If you haven’t noticed, we are on our way out of Okinawa. My husband has been here 3 years, the kids and I have been here more like 2 years and 10 months. We were given the opportunity to live in a foreign country. How many people are given this experience? Not many.
I think it’s safe to say I did my fair share of exploring here. I went to everything I could – festivals, tourist traps, beaches, shrines, castles, parks, and anything else I found about about. My friends check out what I do, then they go do it themselves. It saves all that research time!
A commenter mentioned that I should write a post for newbies to Okinawa, since she will be here soon and all. I don’t know how helpful this will be, but I’ll try.
First and foremost, come to Okinawa with an open mind. Some people have no desire to leave the U.S. and move over here. Some people never leave base. If you come here with the wrong attitude, you are going to have three years of hatred for this island. Don’t do that to yourself.
What To Bring
The Marine Corps has weight restrictions when PCSing to Okinawa (some of the other branches don’t have restrictions). You are allowed like a quarter of your normal weight allowance, so it’s around 3,000 pounds. That is nothing when moving. However, furniture is available to use for free, as long as you need it. It’s not gorgeous, but it’s not bad considering. I have a thing about used mattresses and couches, so I had the plan to take ours along to Oki. We ended up taking ours, but the movers couldn’t get the couch to fit into their crate. It didn’t get to go. My husband found a used living room set for sale that was in almost perfect shape. Between that and our mattress, we were good. All of our dressers, bookshelves, tables, and once we moved off base our fridge, washer, and dryer were all loaners from the gov’t. We all have the same furniture here, so don’t feel bad.
Besides furniture, bring what you want. We have a pretty big PX here, there are lots home stores and various places to shop off base, and if all else fails, there’s the internet. If you forget it, you can always replace it.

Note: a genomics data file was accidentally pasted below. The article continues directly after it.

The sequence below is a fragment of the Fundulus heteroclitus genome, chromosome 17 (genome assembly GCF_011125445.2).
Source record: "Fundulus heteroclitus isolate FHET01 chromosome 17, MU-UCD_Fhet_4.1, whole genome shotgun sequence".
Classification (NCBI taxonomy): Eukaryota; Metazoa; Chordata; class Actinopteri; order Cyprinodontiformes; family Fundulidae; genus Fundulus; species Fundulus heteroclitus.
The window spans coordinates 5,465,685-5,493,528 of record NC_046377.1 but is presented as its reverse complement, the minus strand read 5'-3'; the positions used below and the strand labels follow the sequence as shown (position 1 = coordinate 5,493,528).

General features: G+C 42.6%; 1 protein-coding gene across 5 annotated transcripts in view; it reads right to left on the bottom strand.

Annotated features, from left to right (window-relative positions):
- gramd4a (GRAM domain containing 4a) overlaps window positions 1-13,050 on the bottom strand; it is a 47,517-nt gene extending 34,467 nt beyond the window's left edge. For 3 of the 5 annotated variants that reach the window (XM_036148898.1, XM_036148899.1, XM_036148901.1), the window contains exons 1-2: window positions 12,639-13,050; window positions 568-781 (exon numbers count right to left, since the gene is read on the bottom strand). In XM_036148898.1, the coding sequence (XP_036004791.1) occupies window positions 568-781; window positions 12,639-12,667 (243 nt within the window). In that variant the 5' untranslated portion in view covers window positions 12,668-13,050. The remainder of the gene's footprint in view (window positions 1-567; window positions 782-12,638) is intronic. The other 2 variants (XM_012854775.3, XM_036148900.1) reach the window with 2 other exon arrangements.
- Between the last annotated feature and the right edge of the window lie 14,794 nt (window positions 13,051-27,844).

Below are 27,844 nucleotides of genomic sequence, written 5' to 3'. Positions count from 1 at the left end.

Okinawa is a small island. It’s something like 70 miles long. I was imagining this teeny, little place where cars weren’t necessary and we would all quickly become bored and landlocked. It couldn’t be farther from the truth. Cars are very much necessary here. While the island is small, I’m amazed that I’ve never felt landlocked. I’ve never had a huge desire to get off of this rock before I go crazy. There is so much to see and do here and the best way to get started is to just get in the car and go. It’s pretty hard to get lost here, so don’t worry about that. The main roads are all marked and all road signs are in English. Get in the car and start driving. You’ll discover a lot more than you think.
If you want to have a plan in mind before you start driving around, there are numerous websites to check. Okinawa Hai is one of the favorites among Americans. I also like Map It Okinawa and Mike’s Ryuku Gallery. These guys do a lot and tend to blog about it all. I also like to check the Kadena ITT and MCCS Tours + calenders. I’m not big on paying them to drive me somewhere and then having to be on their time, but I check the schedules to see what is going on for the month. If there is a festival or something, I’ll do internet searches to find out where it is and go myself.
I’ve also got an entire page of all the things we’ve done. For the most part, we did everything I wanted to. There were some things on mainland Japan I wanted to do, but it just didn’t happen.
Some people, myself included, are picky eaters. Don’t worry about that here. There are tons of restaurants here and they cater to just about any thing you could want. Yes, there are lots of Japanese and sushi restaurants. I wasn’t really familiar with Japanese food before coming here, but there is a lot that I love now. Some I don’t like, but I’ve gotten a lot better about trying new foods since living here. There are also lots of restaurants here that will serve more food that Americans are used to. Okinawa Hai has a huge list of restaurants, categorized by location and type. One thing I do regret, is not eating out as often. My husband isn’t big on eating out, so when I went, it was mostly with friends. I found some great sushi restaurants, we like to get take-out pizza from Primo Kitchen, everyone loves Coco’s Curry, my kids love Mister Donut, and Sam’s by the Sea is great for a nice dinner or occasion out. An izakaya is a bar that serves food. I’ve had some good food in izakaya’s, but don’t ask me what any of it was.